Either way, there is a higher probability of flashing the liquid to vapor and caution should be exercised. These issues are easily solved with the addition of a flush/seal support system, like a plan 11 or 32, and adding a throttle or restrictive bushing in the bottom of the seal chamber/stuffing box. The portion of the pump world that is governed by API 610 does not endorse pump out vanes as an acceptable method of axial thrust force reduction (API 610 11th section 6.7.1).

Pump out vanes do not increase leakage (bypass) as a balance drum or back ringed impeller would, and they also do not affect the resultant thrust as impeller wear ring clearances inevitably open with wear.

Caution: It is possible to axially adjust the pump shaft such that the pump out vanes are too close to the stuffing box/seal chamber and unintentionally create a vacuum in the annulus and stuffing box area. The vacuum will cause product flashing issues and dramatically shorten the packing or seal life (see remedy above).

Balance Holes

Some impellers will have both balance holes and pump out vanes, others just balance holes or just pump out vanes. Regardless, the reason for the balance holes remains the same, and it is another acceptable method to reduce the axial force and resultant thrust.

Similar to pump out vanes, the balance holes will reduce the pressure in the stuffing box and so, again, be vigilant of the product vapor pressure. It is recommended that you do not use impellers with balance holes in lift situations as the potential for liquid product flashing increases. A lift situation is defined as when the source of liquid being pumped is below the centerline of the pump impeller—that is, the impeller is not flooded. Should the pumped liquid have solids, suspended or entrained, there is risk of clogging the balance holes/passages. Flow from the balance holes will create some level of imbalance and disturbance at the impeller eye, which adds inefficiency.

An impeller with balance holes will make the pump slightly less efficient and require more horsepower to operate. Consequently, the pump is more expensive when calculating the total cost of ownership (TCO). The antithesis is that without the balance holes, the bearing life is shortened.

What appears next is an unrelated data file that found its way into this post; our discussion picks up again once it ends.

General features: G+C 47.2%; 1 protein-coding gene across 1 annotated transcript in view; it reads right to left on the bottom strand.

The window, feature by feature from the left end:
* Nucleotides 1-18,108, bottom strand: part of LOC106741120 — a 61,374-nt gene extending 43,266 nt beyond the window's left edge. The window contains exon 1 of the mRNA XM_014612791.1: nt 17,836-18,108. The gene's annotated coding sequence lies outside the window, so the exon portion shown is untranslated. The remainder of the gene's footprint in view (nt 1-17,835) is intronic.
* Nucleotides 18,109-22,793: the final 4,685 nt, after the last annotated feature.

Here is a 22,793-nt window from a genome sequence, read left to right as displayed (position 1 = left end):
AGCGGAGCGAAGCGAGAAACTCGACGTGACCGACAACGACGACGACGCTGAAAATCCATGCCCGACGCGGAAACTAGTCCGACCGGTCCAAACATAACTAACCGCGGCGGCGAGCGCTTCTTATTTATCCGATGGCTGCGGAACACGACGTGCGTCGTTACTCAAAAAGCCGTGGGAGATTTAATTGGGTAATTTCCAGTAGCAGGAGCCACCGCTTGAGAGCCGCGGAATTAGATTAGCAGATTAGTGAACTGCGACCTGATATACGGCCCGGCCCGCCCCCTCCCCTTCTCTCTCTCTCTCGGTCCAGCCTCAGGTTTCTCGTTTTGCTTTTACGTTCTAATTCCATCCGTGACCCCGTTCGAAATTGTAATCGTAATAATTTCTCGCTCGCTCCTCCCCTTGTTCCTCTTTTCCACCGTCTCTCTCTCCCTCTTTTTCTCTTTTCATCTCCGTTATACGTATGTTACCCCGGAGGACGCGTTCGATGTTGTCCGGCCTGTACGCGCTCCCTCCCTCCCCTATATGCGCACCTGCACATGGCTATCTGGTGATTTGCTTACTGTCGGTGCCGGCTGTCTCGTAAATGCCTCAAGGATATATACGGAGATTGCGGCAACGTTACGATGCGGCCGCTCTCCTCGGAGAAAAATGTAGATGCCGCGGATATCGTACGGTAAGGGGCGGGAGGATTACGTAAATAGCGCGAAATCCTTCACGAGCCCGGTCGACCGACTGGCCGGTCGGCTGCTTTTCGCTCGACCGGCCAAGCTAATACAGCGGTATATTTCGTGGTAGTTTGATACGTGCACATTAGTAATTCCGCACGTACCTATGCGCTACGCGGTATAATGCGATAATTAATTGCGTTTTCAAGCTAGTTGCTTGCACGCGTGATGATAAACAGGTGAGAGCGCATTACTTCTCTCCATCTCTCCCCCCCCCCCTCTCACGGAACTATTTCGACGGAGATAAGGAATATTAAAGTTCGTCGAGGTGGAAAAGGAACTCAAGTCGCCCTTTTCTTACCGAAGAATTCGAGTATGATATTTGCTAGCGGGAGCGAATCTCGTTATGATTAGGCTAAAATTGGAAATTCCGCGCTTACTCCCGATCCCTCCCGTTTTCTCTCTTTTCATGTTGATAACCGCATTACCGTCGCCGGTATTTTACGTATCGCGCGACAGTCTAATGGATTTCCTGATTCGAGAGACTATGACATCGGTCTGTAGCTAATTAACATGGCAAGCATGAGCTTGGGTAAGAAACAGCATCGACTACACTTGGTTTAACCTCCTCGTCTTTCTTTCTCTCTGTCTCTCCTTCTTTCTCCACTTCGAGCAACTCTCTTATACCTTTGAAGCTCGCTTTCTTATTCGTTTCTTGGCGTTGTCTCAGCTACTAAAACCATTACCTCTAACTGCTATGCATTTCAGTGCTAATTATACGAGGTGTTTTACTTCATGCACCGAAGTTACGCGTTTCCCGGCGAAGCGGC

Operating Tip

The magnitude of axial thrust in a centrifugal pump is a direct function of the differential head. Thus, where the pump operates on its curve will have a direct effect. The further left you operate from the best efficiency point (BEP), the more axial thrust will be generated.

Maintenance Tip

In all of these examples of balancing axial force, it is always important to ensure the pump rotors and impellers are centrally located (both mechanically and hydraulically) in their respective casings/volutes and diffusors. Due to casting variances, machining practices and machine “stack tolerances” (cumulative effect), there may be instances where an impeller will require the addition or removal of a shim and/or some axial position adjustment like a shaft sleeve nut. The purpose of these features is to ensure the rotating mechanical/hydraulic center runs true to the static center of the volute or diffusor. On a new pump, these centering procedure steps were completed during the factory assembly by a knowledgeable technician, but this is also why many better pump designs offer axial adjustment features or suggest and/or support the possible use of shims as required on rebuilds and rotor replacements in the field.

Compromises: Grandma Said ‘You Can’t Get Something for Nothing’

The most efficient and direct method for axial thrust compensation is to simply transfer it to the thrust bearing, which will work in smaller pumps but becomes proportionally expensive as the pump size increases.

Balance drums have a wasteful leakage rate. Semi-open impellers have efficiency robbing pump out vanes, balance holes or both. Cross-over castings are expensive and add another level of complication to the pump. Closed impellers with back rings and balance holes becomes less efficient and more expensive, additionally as the ring clearance increases, so does the axial thrust. Back rings are an added cost, both initially and in subsequent maintenance evolutions, and though seemingly a minor point, they make the pump physically longer.

If you do not purposely design for or add features to balance the axial forces, the thrust bearing will need to be really big, expensive and probably unreliable.

Remember These Two Things

In the end, two things are for sure in the pump world: the laws of physics are strictly enforced, and you can’t get something for nothing.

-Jim Elsey


An Easy Open and Shut Case…

Open or Closed Tanks and the Effect on NPSHA Calculations